Belgium is known for a lot of things, most of which tend to be food. Chocolate, waffles, frites (fries…don’t dare call them French fries!) and beer. I don’t mind drinking beer now and then, but it’s not my drink of choice, so I wasn’t exactly jumping out of my seat when I found out we were scheduled to do a beer tasting in Brussels. But I ended up having a great time, and I actually liked each of the three beers we tried, and so an entire blog post is born. (Plus when one of my readers who comments probably more than anyone else specifically asks for a beer post, before I even left for Brussels, how could I say no?)
Chocolate and Beer
After we walked into the Spirit of Wallonia, we were led to a small courtyard in the back. As things were being set up for our tasting, our host Luc started telling us all about beer and passing around goblets of chocolate disks. Apparently certain chocolates go with certain beers. Any excuse to eat chocolate is fine with me!
Beer and Virgins
With his sarcastic demeanor and sharp sense of humor, Luc had us laughing the whole time we were learning about beer. We learned that lighter beers are malted at lower temperatures, and darker beers at higher temperatures, and that the foam actually protects the beer from oxygen. And since since Belgium doesn’t have to adhere to the strict rules for beer brewing that Germany does, lots of beers use ingredients such as coriander, orange peel, and other fruits.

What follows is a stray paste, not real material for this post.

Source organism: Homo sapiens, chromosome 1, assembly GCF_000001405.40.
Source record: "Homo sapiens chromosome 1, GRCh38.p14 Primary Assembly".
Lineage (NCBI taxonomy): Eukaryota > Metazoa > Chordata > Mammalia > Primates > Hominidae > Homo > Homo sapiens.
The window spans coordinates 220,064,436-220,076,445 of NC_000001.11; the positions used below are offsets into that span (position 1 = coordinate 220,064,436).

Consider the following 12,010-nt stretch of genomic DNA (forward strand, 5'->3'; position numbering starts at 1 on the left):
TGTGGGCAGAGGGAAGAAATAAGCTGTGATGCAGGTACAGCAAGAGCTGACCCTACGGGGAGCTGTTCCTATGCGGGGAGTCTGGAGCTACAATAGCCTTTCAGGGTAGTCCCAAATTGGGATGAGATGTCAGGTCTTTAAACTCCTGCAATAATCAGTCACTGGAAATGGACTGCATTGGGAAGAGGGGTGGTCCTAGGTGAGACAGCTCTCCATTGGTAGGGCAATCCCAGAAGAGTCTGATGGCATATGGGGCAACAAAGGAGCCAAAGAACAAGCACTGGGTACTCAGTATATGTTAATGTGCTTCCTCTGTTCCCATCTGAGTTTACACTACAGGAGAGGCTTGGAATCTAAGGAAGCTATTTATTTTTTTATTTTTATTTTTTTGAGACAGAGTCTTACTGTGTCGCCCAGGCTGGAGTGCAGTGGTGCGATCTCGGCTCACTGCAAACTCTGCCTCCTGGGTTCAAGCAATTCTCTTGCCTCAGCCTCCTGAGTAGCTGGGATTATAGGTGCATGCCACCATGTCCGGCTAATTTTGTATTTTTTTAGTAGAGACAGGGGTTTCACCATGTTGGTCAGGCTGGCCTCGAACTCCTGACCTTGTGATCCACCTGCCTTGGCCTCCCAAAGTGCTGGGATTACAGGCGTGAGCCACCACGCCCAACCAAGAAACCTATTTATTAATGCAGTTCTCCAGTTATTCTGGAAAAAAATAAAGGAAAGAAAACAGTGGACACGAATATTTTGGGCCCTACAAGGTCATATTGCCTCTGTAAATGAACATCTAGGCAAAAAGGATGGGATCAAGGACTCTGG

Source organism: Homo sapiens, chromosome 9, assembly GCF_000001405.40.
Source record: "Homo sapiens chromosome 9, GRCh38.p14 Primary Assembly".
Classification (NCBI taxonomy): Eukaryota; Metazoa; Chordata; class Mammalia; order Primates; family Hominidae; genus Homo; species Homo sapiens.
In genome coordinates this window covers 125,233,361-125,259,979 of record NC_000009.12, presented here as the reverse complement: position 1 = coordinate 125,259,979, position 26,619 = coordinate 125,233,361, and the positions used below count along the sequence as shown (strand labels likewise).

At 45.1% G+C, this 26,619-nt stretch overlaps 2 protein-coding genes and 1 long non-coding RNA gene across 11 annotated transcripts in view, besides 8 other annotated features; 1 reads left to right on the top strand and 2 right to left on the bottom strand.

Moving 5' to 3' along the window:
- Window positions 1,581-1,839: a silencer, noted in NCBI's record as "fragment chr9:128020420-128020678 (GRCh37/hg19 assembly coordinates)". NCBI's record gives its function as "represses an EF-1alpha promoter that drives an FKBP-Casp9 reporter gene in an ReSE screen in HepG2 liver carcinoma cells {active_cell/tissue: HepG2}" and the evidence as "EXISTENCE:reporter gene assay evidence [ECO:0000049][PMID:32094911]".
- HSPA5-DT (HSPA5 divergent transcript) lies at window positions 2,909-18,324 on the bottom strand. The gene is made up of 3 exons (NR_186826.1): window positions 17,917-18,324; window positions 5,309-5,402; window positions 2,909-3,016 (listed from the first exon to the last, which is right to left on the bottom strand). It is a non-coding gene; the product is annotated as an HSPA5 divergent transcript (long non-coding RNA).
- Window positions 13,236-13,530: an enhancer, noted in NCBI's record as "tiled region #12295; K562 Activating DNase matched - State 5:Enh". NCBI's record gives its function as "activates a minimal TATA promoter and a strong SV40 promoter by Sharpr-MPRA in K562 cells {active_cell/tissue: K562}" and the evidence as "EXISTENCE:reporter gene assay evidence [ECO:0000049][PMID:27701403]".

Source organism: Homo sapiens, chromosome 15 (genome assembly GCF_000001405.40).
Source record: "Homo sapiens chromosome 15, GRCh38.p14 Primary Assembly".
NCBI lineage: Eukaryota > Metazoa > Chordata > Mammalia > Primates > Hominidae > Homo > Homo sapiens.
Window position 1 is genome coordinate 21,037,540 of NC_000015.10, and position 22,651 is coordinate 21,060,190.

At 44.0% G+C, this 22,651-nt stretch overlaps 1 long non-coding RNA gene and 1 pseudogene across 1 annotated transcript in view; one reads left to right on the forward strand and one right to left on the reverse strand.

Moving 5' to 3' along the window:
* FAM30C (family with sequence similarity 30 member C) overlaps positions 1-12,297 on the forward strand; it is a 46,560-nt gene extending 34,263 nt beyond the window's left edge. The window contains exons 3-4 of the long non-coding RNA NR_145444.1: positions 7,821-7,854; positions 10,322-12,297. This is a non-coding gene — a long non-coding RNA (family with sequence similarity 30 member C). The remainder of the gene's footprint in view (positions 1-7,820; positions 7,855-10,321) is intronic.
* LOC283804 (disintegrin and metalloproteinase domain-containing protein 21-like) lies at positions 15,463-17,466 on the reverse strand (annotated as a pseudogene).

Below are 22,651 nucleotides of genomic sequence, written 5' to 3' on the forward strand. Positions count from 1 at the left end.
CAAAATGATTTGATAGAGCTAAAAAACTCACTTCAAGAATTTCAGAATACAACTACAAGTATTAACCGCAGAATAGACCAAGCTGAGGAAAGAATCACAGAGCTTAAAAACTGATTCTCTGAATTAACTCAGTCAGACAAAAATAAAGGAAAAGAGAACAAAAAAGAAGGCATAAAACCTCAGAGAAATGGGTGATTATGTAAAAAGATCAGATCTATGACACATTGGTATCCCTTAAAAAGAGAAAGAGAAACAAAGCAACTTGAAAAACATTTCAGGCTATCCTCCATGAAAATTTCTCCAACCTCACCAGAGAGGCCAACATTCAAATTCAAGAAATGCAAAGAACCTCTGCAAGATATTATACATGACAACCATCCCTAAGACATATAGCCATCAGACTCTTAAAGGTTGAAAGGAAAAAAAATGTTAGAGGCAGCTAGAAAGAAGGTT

He also told us that when it comes to hops, brewers only want the female flowers. Then he went on to explain that for a pils, they want the young, blond, unfertilized female hops because they make for a more bitter beer. “You want the virgins,” he told us. This got a good laugh out of our group.
Onto the Beers
Finally we got to taste the beer while being instructed to swirl the beer around in our mouths and pay attention to certain parts of our tongues. It was interesting, and I actually noticed most of the tastes he was referring to.
Each of the three beers had a higher alcohol content than your standard beers, so it was probably a good thing we didn’t have three full beers each. So what three beers did we try that evening? Here they are in the order we drank them:
Moinette – 8.5% alcohol. This one tasted good, definitely better than a pils.
Chimay – 9% alcohol. I surprised myself by liking a darker beer, and it was Andy’s favorite. Interesting fact, this one is made by Trappist monks.
Bush – 12% alcohol. (Ignore the glass it was in.) I thought this one was really good too. For me it’s a tie between this one and the Chimay. Although really, they were all pretty good.
I was pleasantly surprised by this fun evening, and I learned more than I thought I would about beer. And, I’ll admit, I had a bit of a buzz before we even got to dinner that night.
Thank you to Belgien Tourismus for hosting us! All opinions are my own.